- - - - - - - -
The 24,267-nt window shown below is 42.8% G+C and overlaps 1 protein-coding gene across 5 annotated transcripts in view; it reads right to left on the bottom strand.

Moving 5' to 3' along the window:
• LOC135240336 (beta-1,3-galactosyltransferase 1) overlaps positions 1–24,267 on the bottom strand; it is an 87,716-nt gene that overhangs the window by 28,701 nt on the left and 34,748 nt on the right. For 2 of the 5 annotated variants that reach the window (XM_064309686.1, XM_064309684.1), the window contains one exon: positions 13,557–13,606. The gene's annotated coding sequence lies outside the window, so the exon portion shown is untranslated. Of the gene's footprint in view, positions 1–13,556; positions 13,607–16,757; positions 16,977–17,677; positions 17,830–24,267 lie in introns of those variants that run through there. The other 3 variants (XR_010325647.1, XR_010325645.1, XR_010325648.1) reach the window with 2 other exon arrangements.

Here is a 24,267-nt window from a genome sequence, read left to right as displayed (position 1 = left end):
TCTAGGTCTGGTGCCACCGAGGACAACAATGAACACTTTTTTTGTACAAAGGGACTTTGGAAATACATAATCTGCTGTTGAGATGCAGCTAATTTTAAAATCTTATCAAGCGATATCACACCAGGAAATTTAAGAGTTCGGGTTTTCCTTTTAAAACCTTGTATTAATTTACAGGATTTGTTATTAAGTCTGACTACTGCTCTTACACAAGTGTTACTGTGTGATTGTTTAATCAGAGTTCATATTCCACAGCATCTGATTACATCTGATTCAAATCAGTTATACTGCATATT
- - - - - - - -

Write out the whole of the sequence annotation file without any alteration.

The 24,267-nt window shown below is 42.8% G+C and overlaps 1 protein-coding gene across 5 annotated transcripts in view; it reads right to left on the bottom strand.

Moving 5' to 3' along the window:
• LOC135240336 (beta-1,3-galactosyltransferase 1) overlaps positions 1–24,267 on the bottom strand; it is an 87,716-nt gene that overhangs the window by 28,701 nt on the left and 34,748 nt on the right. For 2 of the 5 annotated variants that reach the window (XM_064309686.1, XM_064309684.1), the window contains one exon: positions 13,557–13,606. The gene's annotated coding sequence lies outside the window, so the exon portion shown is untranslated. Of the gene's footprint in view, positions 1–13,556; positions 13,607–16,757; positions 16,977–17,677; positions 17,830–24,267 lie in introns of those variants that run through there. The other 3 variants (XR_010325647.1, XR_010325645.1, XR_010325648.1) reach the window with 2 other exon arrangements.

Here is a 24,267-nt window from a genome sequence, read left to right as displayed (position 1 = left end):
TCTAGGTCTGGTGCCACCGAGGACAACAATGAACACTTTTTTTGTACAAAGGGACTTTGGAAATACATAATCTGCTGTTGAGATGCAGCTAATTTTAAAATCTTATCAAGCGATATCACACCAGGAAATTTAAGAGTTCGGGTTTTCCTTTTAAAACCTTGTATTAATTTACAGGATTTGTTATTAAGTCTGACTACTGCTCTTACACAAGTGTTACTGTGTGATTGTTTAATCAGAGTTCATATTCCACAGCATCTGATTACATCTGATTCAAATCAGTTATACTGCATATT